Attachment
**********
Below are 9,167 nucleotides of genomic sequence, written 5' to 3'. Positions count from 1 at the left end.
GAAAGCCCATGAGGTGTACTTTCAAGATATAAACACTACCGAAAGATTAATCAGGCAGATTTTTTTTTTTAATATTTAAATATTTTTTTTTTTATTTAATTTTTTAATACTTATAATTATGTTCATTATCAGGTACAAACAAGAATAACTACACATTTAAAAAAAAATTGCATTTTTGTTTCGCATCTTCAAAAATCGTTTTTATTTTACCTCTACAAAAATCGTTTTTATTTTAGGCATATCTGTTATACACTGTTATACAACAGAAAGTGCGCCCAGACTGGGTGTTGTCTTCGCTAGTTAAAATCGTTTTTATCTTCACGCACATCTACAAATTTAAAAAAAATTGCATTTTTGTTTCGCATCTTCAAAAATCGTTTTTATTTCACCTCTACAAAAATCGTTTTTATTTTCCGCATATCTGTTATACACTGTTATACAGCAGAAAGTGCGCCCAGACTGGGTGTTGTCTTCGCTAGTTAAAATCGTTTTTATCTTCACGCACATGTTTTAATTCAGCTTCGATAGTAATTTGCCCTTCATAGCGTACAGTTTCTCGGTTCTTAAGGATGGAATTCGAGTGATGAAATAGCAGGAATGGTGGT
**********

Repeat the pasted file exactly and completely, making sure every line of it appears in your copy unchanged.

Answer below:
Below are 9,167 nucleotides of genomic sequence, written 5' to 3'. Positions count from 1 at the left end.
GAAAGCCCATGAGGTGTACTTTCAAGATATAAACACTACCGAAAGATTAATCAGGCAGATTTTTTTTTTTAATATTTAAATATTTTTTTTTTTATTTAATTTTTTAATACTTATAATTATGTTCATTATCAGGTACAAACAAGAATAACTACACATTTAAAAAAAAATTGCATTTTTGTTTCGCATCTTCAAAAATCGTTTTTATTTTACCTCTACAAAAATCGTTTTTATTTTAGGCATATCTGTTATACACTGTTATACAACAGAAAGTGCGCCCAGACTGGGTGTTGTCTTCGCTAGTTAAAATCGTTTTTATCTTCACGCACATCTACAAATTTAAAAAAAATTGCATTTTTGTTTCGCATCTTCAAAAATCGTTTTTATTTCACCTCTACAAAAATCGTTTTTATTTTCCGCATATCTGTTATACACTGTTATACAGCAGAAAGTGCGCCCAGACTGGGTGTTGTCTTCGCTAGTTAAAATCGTTTTTATCTTCACGCACATGTTTTAATTCAGCTTCGATAGTAATTTGCCCTTCATAGCGTACAGTTTCTCGGTTCTTAAGGATGGAATTCGAGTGATGAAATAGCAGGAATGGTGGT